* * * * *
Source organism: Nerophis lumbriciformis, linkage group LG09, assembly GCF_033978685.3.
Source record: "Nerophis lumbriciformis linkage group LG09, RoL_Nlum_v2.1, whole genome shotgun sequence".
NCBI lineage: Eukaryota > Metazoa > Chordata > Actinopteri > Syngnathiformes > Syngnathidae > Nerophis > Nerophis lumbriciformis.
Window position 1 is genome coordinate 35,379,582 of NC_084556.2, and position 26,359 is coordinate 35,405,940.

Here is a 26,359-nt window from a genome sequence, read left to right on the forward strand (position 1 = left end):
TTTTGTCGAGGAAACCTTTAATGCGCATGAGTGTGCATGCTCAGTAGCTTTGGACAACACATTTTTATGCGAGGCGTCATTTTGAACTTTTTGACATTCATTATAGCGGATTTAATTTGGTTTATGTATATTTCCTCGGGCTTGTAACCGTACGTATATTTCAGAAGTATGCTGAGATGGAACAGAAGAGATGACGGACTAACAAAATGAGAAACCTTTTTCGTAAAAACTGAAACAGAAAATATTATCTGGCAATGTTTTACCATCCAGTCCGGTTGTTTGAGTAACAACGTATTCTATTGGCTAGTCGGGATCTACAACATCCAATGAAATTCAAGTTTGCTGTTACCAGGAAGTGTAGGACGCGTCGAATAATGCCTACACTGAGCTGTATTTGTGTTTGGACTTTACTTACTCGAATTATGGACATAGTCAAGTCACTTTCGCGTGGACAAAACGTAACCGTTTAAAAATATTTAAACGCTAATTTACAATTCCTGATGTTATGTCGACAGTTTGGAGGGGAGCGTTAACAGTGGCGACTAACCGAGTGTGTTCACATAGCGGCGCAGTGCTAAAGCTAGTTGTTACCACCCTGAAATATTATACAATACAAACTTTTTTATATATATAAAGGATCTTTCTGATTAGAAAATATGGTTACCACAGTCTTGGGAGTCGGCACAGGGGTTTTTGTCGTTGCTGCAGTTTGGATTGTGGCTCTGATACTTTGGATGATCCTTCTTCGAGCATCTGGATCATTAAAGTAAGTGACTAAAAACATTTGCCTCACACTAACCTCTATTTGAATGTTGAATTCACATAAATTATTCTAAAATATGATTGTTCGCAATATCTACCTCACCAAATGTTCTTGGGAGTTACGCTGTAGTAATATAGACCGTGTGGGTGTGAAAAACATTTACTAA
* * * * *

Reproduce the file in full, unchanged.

Source organism: Nerophis lumbriciformis, linkage group LG09, assembly GCF_033978685.3.
Source record: "Nerophis lumbriciformis linkage group LG09, RoL_Nlum_v2.1, whole genome shotgun sequence".
NCBI lineage: Eukaryota > Metazoa > Chordata > Actinopteri > Syngnathiformes > Syngnathidae > Nerophis > Nerophis lumbriciformis.
Window position 1 is genome coordinate 35,379,582 of NC_084556.2, and position 26,359 is coordinate 35,405,940.

Here is a 26,359-nt window from a genome sequence, read left to right on the forward strand (position 1 = left end):
TTTTGTCGAGGAAACCTTTAATGCGCATGAGTGTGCATGCTCAGTAGCTTTGGACAACACATTTTTATGCGAGGCGTCATTTTGAACTTTTTGACATTCATTATAGCGGATTTAATTTGGTTTATGTATATTTCCTCGGGCTTGTAACCGTACGTATATTTCAGAAGTATGCTGAGATGGAACAGAAGAGATGACGGACTAACAAAATGAGAAACCTTTTTCGTAAAAACTGAAACAGAAAATATTATCTGGCAATGTTTTACCATCCAGTCCGGTTGTTTGAGTAACAACGTATTCTATTGGCTAGTCGGGATCTACAACATCCAATGAAATTCAAGTTTGCTGTTACCAGGAAGTGTAGGACGCGTCGAATAATGCCTACACTGAGCTGTATTTGTGTTTGGACTTTACTTACTCGAATTATGGACATAGTCAAGTCACTTTCGCGTGGACAAAACGTAACCGTTTAAAAATATTTAAACGCTAATTTACAATTCCTGATGTTATGTCGACAGTTTGGAGGGGAGCGTTAACAGTGGCGACTAACCGAGTGTGTTCACATAGCGGCGCAGTGCTAAAGCTAGTTGTTACCACCCTGAAATATTATACAATACAAACTTTTTTATATATATAAAGGATCTTTCTGATTAGAAAATATGGTTACCACAGTCTTGGGAGTCGGCACAGGGGTTTTTGTCGTTGCTGCAGTTTGGATTGTGGCTCTGATACTTTGGATGATCCTTCTTCGAGCATCTGGATCATTAAAGTAAGTGACTAAAAACATTTGCCTCACACTAACCTCTATTTGAATGTTGAATTCACATAAATTATTCTAAAATATGATTGTTCGCAATATCTACCTCACCAAATGTTCTTGGGAGTTACGCTGTAGTAATATAGACCGTGTGGGTGTGAAAAACATTTACTAA